• Changed behavior of defaulters: The IBC has given more teeth to lenders and has changed the credit behavior of borrowers. Now, there is a heartening trend of defaulters paying up dues before the case is admitted for insolvency under IBC.
  • Shift of control from debtor to creditor: IBC proposes a paradigm shift from the existing ‘Debtor in possession’ to a ‘Creditor in Control’ regime, as now the Board of Directors is suspended in case of default and the IP manages the enterprise in the best interest of all its stakeholders.
  • Resolving the ‘chakravyuh challenge’: IBC has made possible for struggling companies to ‘exit’ easily allowing creditors to take the company to the NCLT for winding up.
  • Spurs professionalism in financing sector: IBC has reduced crony capitalism, under and over invoicing, serial defaulters and lead to better allocation of capital by limiting the escape routes for defaulters and water tight frame for disposal of cases

Drifting away from IBC:

  • Initially, the IBC was touted as a game changer in dealing with bad loans.
  • A few weeks ago, the minister of state for finance, signalling the shift in stance, said there should be an attempt to resolve stressed assets outside the IBC as it would help banks and the business community.
  • Amongst banks, too, scepticism about the process appears to have crept in.
  • Rather than taking companies to the NCLT, banks now appear to be in favour of resolving the bigger cases outside the IBC process.

Reasons for this shift away from IBC:

  • Delays in the resolution of cases and endless litigation
    • These have dampened enthusiasm for the process.
    • Of the 1,497 cases that are currently going through the resolution process, 36 per cent have crossed 270 days, while another 22 per cent have crossed 180 days.
    • As a time-bound resolution process was one of the most appealing aspects of IBC, such delays create little incentive for stakeholders to opt for this process.
  • Poor recovery rates:
    • Barring a few cases, the recovery rates have not have been along expected lines. Part of the problem is that recovery rates tend to be pro-cyclical.
    • During high growth phases, businesses tend to be inclined to bid more for assets as expectations for higher returns are baked in.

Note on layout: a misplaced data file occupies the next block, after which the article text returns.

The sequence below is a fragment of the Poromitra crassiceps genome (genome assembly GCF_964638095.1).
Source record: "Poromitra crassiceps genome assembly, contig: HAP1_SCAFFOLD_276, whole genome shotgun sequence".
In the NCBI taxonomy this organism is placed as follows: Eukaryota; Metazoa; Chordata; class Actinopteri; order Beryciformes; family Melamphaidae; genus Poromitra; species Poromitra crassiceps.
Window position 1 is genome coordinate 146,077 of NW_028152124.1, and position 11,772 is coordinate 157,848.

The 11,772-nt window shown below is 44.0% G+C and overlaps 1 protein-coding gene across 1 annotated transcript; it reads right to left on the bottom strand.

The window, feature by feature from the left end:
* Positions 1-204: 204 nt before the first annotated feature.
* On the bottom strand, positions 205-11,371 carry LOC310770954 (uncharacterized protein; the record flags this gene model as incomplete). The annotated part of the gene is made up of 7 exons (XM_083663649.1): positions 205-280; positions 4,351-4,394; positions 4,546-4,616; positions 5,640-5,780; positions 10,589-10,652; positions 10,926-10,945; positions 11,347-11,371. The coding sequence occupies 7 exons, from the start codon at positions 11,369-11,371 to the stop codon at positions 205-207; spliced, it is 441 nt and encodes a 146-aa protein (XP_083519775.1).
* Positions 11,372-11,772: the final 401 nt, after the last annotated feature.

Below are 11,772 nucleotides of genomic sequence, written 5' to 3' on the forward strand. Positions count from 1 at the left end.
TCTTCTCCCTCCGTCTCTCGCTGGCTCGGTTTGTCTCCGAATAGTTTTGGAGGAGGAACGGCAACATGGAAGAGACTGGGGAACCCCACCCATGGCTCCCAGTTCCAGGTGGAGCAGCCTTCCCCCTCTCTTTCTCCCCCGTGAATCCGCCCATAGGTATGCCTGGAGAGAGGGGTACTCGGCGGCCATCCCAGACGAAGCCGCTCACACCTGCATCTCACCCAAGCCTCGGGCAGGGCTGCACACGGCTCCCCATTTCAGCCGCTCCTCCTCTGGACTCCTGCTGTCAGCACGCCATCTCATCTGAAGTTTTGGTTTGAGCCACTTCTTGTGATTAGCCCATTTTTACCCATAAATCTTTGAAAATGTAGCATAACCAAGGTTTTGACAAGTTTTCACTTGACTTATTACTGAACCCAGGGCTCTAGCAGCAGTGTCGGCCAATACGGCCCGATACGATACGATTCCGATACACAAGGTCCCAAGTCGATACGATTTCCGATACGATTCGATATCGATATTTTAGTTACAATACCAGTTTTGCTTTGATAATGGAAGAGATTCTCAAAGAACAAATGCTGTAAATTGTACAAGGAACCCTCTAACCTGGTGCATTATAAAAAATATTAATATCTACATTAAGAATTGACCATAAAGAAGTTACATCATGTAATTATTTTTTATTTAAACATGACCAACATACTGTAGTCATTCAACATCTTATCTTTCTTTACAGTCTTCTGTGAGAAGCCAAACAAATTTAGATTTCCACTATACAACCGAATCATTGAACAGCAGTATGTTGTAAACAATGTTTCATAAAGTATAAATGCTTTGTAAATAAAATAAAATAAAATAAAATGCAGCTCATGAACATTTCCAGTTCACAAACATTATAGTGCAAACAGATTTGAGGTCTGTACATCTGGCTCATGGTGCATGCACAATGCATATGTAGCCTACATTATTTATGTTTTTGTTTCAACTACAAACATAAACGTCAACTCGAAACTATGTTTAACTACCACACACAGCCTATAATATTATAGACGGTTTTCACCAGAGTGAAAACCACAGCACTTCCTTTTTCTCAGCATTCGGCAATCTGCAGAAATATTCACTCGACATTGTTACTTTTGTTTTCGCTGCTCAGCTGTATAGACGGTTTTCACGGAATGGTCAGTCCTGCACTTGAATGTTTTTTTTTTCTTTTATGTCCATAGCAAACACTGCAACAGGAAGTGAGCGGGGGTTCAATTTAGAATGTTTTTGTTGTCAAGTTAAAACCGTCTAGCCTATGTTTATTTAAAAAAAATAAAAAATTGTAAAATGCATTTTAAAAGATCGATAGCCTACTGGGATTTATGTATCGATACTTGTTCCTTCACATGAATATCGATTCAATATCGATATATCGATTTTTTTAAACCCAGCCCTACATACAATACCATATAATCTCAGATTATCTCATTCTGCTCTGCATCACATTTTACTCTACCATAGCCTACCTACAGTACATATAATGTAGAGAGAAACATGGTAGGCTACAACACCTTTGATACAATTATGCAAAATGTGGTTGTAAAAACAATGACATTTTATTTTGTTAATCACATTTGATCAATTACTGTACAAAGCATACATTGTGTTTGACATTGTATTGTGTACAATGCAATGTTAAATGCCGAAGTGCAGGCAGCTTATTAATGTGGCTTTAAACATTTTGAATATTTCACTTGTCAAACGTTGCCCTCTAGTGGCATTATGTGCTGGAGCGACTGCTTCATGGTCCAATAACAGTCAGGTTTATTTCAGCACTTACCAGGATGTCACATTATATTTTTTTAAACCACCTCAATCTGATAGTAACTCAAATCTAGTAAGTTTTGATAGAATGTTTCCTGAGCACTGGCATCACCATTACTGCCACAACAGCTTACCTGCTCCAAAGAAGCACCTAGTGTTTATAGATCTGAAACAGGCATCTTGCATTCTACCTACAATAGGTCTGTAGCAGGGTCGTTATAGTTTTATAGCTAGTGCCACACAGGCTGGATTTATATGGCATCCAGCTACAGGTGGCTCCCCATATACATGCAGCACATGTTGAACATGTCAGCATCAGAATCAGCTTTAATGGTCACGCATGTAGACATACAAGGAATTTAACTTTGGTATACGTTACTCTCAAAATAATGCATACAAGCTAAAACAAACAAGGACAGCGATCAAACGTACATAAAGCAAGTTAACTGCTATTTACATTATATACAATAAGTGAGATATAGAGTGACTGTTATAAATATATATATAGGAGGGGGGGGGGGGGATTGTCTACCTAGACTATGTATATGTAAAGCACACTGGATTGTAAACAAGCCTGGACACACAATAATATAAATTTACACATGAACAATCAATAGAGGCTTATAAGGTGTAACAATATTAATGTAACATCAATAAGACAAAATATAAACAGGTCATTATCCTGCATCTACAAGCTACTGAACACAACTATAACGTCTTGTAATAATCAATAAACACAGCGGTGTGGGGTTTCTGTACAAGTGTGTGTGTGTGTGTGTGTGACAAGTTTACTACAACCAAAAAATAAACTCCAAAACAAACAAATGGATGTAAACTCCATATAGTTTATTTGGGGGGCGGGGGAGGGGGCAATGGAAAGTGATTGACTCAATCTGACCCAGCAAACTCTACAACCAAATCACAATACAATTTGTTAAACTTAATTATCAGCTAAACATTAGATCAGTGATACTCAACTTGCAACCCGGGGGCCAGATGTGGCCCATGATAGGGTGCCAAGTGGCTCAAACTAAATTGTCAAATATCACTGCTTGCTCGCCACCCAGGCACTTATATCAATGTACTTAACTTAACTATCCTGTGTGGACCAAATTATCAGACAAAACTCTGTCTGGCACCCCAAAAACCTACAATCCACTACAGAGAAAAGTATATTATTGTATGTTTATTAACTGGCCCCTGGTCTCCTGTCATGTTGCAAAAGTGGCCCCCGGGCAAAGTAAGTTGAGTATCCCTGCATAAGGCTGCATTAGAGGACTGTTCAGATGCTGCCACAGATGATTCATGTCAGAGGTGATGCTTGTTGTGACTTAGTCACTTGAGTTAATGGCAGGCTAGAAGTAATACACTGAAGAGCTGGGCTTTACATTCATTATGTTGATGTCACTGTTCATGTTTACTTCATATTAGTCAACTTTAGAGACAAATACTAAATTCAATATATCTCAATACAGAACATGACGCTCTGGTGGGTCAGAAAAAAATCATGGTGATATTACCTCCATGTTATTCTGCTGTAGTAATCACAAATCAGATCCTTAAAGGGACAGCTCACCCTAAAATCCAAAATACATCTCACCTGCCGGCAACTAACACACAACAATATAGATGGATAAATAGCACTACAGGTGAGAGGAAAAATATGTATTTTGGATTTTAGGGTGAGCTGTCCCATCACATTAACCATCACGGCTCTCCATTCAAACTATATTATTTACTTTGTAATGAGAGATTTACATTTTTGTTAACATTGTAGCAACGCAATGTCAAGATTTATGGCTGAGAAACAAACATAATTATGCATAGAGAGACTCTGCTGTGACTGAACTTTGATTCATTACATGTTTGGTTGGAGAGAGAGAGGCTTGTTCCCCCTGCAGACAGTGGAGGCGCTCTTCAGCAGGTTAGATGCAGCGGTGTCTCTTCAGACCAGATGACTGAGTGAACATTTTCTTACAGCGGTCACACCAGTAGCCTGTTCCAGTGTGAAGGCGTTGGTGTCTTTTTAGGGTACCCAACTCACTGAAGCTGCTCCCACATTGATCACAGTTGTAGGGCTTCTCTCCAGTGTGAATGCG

• The recovery rate under IBC currently stands at 41 per cent. But, this also needs to be qualified.
    • The higher recovery rates are driven partly by the resolution of steel companies during a period that coincided with high global steel prices.
    • Even Arcelor Mittal’s bid for Essar Steel was made during this period. Excluding steel companies would significantly lower the recovery rates.
    • A slowing economy, coupled with an over-leveraged corporate sector, has reduced appetite for assets stuck in the NCLT.
    • Not only have recovery rates been low in the cases resolved, but more than half of the cases closed so far have ended up in liquidation as there have been no buyers.
    • In such a scenario, as banks would have to take huge haircuts, in both resolution and liquidation, there is little incentive to resolve bad loans through IBC.
  • Lack of clear precedents:
    • This has complicated matters. For investors, it was hardly possible to calculate expected returns on their investment with any degree of certainty.
    • Instances such as the enforcement directorate attaching property, as in the case of Bhushan Power and Steel, have further disincentivised buyers.

Measures needed:

  • The provisioning norms for bad loans should be made more stringent to ensure banks have strong incentives to take companies through this process and not postpone the decision, hoping to restructure the loan outside IBC.
  • Relaxing the 330-day deadline will further dampen enthusiasm. The idea of having a time-bound process was to put pressure on the CoC to ensure speedy resolution. Delays in either taking the company to NCLT or in the resolution process destroys enterprise value. This decision must be reviewed.
  • The government should establish the supremacy of IBC to ensure that assets are not allowed to be attached once they have been admitted.